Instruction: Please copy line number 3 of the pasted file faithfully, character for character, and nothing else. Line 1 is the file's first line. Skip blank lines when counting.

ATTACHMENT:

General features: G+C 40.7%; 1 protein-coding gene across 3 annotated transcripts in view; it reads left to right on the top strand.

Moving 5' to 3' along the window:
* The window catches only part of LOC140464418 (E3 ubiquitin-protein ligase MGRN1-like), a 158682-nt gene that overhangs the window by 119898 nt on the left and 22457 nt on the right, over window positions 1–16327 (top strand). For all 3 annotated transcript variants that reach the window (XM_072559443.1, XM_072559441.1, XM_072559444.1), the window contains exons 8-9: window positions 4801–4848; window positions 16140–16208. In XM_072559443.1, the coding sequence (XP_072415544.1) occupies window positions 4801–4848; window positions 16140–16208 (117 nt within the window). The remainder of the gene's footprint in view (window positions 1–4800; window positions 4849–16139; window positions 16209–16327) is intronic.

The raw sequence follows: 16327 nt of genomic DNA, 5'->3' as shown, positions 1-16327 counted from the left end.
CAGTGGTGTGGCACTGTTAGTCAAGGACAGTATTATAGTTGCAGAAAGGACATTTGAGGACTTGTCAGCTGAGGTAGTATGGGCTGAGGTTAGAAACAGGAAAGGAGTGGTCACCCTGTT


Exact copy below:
* The window catches only part of LOC140464418 (E3 ubiquitin-protein ligase MGRN1-like), a 158682-nt gene that overhangs the window by 119898 nt on the left and 22457 nt on the right, over window positions 1–16327 (top strand). For all 3 annotated transcript variants that reach the window (XM_072559443.1, XM_072559441.1, XM_072559444.1), the window contains exons 8-9: window positions 4801–4848; window positions 16140–16208. In XM_072559443.1, the coding sequence (XP_072415544.1) occupies window positions 4801–4848; window positions 16140–16208 (117 nt within the window). The remainder of the gene's footprint in view (window positions 1–4800; window positions 4849–16139; window positions 16209–16327) is intronic.